Published: 20:36, 14 April 2022
| Updated: 11:02, 19 April 2022
Pedestrians have called new barriers that have been installed along footpaths in South Willesborough a 'monstrosity' and have criticised the lack of disability access.
People with double pushchairs, large bikes and mobility scooters have struggled to get through, often getting stuck and having to find an alternative route.
There are four in total. One at either end of the footpaths at Herbert Road, one across a bridge opposite the outdoor gym and another at the beginning of the footpath near White Willow Close.
They were put in place by Kent County Council (KCC) at the request of South Willesborough and Newtown Community Council (SWAN CC) and Kent Police to stop nuisance motorcyclists that race down paths and tear up the grass in nearby fields.
But SWAN CC says these are not the barriers it asked for and is requesting for them to be corrected immediately.
Tom Roderick, 73, from Bushy Royds, who uses a mobility scooter, now has to drive across grass by a nearby sports pitch as he can no longer get through from Herbert Road, something he won't be able to do when the ground gets muddy.
He said: "I use the paths to get into town nearly every day because if you go the long way round, the roads and the pavements are so bad.
"There was no notification about it, they'd be better off spending the money fixing potholes."
David Tucker, 54, from White Willow Close, who often walks the route said: "When I first saw it I thought, do I walk through it, do I go round it?
"They are a bit of an inconvenience and an eyesore too."
Steve Rowley, 69, said: "It's supposed to stop motorbikes but there is a gate right next to it, they'll just go through there, or the basketball court instead.
"I live on Herbert Road and normally we see mobility scooters go down everyday and we haven't seen many since these were put up."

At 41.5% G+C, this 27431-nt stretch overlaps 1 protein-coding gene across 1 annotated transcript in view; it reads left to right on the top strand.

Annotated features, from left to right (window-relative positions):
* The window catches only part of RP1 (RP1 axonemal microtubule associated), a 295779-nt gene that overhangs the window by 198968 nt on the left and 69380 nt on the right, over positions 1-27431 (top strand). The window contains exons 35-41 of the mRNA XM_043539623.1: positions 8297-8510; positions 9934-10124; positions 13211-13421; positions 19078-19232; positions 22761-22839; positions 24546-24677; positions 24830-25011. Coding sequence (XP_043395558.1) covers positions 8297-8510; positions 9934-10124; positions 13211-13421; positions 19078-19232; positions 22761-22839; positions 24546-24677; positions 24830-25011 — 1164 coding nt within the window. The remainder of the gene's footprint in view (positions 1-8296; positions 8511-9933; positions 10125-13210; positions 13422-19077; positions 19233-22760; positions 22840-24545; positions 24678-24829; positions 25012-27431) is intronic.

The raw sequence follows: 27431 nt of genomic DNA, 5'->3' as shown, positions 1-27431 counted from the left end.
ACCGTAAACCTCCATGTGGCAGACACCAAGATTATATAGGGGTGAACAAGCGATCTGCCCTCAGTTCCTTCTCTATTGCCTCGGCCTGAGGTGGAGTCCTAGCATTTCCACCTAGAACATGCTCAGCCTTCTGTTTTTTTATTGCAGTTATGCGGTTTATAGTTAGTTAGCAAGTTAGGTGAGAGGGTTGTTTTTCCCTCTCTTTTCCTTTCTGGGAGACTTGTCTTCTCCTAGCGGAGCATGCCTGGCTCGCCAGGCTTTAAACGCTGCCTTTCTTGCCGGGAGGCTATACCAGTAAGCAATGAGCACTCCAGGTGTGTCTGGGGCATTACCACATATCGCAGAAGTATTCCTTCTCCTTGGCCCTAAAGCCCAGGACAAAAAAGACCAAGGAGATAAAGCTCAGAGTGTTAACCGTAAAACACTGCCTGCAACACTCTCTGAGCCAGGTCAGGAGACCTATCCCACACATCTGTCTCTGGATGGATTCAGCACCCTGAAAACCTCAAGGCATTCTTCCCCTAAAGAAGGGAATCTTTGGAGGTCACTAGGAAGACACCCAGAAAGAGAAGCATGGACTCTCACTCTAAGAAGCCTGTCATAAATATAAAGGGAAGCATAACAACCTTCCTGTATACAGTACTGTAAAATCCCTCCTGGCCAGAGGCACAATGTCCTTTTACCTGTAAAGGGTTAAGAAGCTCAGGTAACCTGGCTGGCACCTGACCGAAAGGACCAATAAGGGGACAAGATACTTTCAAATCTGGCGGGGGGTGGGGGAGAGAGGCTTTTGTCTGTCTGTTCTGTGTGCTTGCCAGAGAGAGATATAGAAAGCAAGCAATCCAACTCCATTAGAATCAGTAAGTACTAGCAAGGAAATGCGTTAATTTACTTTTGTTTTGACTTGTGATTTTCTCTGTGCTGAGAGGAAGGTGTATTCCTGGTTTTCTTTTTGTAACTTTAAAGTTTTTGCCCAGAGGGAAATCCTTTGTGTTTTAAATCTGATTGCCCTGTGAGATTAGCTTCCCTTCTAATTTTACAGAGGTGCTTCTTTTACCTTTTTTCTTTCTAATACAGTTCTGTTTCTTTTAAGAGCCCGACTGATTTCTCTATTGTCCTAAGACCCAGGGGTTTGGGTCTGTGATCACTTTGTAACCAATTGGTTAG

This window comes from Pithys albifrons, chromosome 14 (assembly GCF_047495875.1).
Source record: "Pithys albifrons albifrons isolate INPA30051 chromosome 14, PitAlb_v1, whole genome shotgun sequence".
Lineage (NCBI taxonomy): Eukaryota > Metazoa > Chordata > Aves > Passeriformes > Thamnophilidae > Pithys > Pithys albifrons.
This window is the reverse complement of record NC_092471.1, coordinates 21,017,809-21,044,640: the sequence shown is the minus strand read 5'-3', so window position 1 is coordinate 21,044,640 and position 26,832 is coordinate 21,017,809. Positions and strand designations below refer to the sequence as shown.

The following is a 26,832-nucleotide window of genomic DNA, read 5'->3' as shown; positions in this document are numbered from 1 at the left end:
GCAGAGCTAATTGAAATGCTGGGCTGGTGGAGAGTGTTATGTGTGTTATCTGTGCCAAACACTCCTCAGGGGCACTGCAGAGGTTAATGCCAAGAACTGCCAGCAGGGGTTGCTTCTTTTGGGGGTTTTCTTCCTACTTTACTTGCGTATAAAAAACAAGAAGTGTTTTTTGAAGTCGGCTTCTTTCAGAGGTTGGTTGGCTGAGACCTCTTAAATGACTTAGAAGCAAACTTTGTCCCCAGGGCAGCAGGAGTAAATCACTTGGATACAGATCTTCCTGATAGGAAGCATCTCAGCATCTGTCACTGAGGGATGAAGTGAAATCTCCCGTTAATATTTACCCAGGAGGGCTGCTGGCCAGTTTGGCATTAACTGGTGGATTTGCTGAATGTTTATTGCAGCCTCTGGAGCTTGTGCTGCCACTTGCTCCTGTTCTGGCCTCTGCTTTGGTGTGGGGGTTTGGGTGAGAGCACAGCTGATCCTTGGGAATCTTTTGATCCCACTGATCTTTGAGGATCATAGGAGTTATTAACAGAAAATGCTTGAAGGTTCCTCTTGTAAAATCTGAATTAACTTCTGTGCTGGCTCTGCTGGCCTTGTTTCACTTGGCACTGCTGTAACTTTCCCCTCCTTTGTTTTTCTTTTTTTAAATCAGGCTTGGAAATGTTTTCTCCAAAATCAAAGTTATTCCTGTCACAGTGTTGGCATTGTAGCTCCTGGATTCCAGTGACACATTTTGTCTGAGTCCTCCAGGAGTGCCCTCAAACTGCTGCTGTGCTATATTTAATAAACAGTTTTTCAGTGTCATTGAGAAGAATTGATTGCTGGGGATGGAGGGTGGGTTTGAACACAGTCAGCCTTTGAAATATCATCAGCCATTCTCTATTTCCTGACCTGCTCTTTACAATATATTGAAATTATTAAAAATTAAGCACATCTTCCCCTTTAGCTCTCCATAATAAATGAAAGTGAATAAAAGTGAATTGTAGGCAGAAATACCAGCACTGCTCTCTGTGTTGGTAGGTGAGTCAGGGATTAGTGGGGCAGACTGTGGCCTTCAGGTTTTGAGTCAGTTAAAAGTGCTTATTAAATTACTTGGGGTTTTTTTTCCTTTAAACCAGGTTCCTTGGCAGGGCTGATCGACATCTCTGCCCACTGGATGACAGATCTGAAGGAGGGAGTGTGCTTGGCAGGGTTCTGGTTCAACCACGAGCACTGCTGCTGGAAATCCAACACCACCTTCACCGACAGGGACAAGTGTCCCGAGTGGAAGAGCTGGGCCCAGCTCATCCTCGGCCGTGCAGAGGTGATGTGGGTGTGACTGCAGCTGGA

The first was installed two days ago and ever since, Steve Campkin, ward councillor for Willesborough and co-leader of the Green Party says he has been working with SWAN CC to get them removed.
He said: "They are inappropriate for the situation and are not what was proposed to SWAN CC back in January.
"I have written to the officer in charge asking that they be removed and replaced with something more appropriate and in line with what was originally proposed."
To add to this, Andy Rogers Vice Chair SWAN CC said: "We support this initiative, and the PCSOs who worked extensively to see this implemented to try to reduce the nuisance vehicles.
"This was entirely funded by KCC Highways who took the project forward.
"Thankfully, no SWAN CC funds were wasted.
"However the installation has not supported the design we were consulted on.
"SWAN CC is liaising with KCC as it is extremely concerned for the residents’ who are trying to navigate these barriers, particularly the disabled and also all who will be impacted with the return to school next week, especially those using pushchairs.
"We have been working consistently to look for more connectivity for cycling in the area and this has certainly not supported that.”
Despite the troubles Mr Roderick has faced on his scooter, KCC say an Equalities Impact Assessment was completed.
But Amy Plewnik from Kings Prospect says she has requested to see this information as she is concerned about the barriers obstructing a major route.
The 26-year-old said: "The path is a key location to getting to the supermarket, East Stour Primary School, the parks and basketball court, and is the main route to town, the station and the Designer Outlet.
"Understandably people are upset, there are many better ways to handle the situation than putting up four barriers and causing hassle for people.
"The barriers are a monstrosity. The incompetency of this waste of money and resources is astonishing."
A KCC spokesman said: “Our officers were asked by Kent Police and Ashford Borough Council to look at installing restrictions in this area following complaints of anti-social and dangerous use of the path by motorcycles.
“An Equalities Impact Assessment has been completed to ensure we balance the positive impact of dealing with the nuisance behaviour with any possible additional challenges that may arise for people.
“In this case we have installed a motorcycle restrictor, specifically designed to allow access to mobility scooters, single buggies, and tandem prams as well as bicycles with narrow handlebars.
“The compound to the side is accessible by larger buggies and bicycles with wider handlebars.”